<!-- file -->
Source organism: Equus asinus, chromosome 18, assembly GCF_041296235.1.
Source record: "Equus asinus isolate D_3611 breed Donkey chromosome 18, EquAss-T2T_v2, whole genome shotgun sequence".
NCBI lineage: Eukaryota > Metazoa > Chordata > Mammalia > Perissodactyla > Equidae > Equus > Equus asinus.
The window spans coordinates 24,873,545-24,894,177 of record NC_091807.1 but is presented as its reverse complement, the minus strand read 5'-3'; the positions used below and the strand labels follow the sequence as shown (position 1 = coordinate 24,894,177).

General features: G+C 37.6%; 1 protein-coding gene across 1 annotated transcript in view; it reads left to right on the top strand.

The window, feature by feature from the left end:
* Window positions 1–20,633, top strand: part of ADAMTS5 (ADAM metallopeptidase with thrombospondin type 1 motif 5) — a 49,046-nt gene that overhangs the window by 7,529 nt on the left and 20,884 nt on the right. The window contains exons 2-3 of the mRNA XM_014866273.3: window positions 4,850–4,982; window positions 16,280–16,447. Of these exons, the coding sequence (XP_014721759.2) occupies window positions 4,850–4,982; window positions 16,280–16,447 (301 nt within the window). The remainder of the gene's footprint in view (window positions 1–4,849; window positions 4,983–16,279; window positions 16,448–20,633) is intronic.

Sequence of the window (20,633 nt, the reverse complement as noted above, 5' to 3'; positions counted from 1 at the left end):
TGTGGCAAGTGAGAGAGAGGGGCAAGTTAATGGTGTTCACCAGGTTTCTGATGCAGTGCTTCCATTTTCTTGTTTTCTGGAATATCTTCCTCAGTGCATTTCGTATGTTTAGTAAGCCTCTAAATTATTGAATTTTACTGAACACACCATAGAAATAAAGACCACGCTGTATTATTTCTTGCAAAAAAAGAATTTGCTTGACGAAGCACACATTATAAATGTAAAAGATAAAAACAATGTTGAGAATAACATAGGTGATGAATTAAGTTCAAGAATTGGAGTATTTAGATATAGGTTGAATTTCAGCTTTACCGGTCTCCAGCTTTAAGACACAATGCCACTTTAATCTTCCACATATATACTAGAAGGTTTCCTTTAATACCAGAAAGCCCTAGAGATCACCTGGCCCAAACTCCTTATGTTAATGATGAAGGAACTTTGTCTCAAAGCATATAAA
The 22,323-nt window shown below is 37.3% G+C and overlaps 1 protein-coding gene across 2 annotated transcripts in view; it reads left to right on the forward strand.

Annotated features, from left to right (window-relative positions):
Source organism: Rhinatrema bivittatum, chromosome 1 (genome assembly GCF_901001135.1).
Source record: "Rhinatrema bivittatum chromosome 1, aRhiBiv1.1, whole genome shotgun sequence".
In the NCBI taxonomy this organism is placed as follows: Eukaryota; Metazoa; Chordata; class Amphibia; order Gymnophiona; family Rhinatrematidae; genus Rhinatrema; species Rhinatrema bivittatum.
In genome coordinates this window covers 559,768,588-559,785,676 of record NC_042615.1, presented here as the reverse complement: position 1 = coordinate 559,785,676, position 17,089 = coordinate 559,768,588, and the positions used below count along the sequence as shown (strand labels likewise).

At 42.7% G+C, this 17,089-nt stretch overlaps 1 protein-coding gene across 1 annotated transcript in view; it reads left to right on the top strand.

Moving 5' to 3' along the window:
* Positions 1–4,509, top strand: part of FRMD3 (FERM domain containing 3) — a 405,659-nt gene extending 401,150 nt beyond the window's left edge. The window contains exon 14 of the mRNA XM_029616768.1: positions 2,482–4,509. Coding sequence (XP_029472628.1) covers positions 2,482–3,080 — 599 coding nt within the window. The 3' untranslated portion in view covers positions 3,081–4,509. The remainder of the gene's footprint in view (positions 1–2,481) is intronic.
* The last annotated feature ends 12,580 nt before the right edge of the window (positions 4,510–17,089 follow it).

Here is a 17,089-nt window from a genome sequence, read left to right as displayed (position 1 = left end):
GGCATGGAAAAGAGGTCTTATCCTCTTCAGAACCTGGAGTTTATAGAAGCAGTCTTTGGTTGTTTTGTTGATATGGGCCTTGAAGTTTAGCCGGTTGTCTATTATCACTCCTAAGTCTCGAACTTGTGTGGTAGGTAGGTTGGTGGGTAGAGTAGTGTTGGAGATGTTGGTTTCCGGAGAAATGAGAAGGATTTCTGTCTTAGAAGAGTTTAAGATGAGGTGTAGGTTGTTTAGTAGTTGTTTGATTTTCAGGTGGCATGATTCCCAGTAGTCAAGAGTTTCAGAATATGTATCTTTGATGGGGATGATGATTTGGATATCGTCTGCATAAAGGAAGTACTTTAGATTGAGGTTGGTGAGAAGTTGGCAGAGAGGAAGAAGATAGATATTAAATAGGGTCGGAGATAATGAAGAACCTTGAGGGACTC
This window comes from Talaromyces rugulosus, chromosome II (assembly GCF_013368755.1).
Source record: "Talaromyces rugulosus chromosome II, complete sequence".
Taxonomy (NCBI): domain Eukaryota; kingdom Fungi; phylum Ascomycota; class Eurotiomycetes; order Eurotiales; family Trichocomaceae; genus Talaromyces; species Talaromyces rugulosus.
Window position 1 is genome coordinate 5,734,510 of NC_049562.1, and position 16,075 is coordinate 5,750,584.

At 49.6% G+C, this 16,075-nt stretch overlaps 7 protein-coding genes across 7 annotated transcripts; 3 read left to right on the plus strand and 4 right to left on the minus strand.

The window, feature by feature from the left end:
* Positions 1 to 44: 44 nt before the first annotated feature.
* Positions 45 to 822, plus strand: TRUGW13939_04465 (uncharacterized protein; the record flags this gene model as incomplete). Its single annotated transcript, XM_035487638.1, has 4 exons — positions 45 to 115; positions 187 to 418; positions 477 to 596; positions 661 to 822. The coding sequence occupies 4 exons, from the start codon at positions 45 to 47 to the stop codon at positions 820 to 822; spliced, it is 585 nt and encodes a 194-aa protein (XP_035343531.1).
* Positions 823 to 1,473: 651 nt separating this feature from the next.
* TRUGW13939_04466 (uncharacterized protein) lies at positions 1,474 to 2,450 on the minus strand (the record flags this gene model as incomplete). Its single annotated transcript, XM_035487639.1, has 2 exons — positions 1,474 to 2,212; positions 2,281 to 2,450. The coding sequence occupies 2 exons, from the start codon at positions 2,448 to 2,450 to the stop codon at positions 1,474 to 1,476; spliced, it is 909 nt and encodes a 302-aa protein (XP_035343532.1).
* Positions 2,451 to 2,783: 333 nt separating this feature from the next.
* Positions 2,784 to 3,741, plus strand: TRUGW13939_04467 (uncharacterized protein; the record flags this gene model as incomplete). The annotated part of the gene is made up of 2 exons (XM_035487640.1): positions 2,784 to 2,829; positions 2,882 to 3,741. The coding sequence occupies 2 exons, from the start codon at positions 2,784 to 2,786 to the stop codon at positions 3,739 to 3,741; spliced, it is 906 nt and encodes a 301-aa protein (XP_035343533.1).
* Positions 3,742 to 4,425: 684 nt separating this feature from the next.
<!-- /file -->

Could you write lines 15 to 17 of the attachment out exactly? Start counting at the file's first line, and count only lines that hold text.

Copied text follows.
In genome coordinates this window covers 559,768,588-559,785,676 of record NC_042615.1, presented here as the reverse complement: position 1 = coordinate 559,785,676, position 17,089 = coordinate 559,768,588, and the positions used below count along the sequence as shown (strand labels likewise).

At 42.7% G+C, this 17,089-nt stretch overlaps 1 protein-coding gene across 1 annotated transcript in view; it reads left to right on the top strand.

Moving 5' to 3' along the window: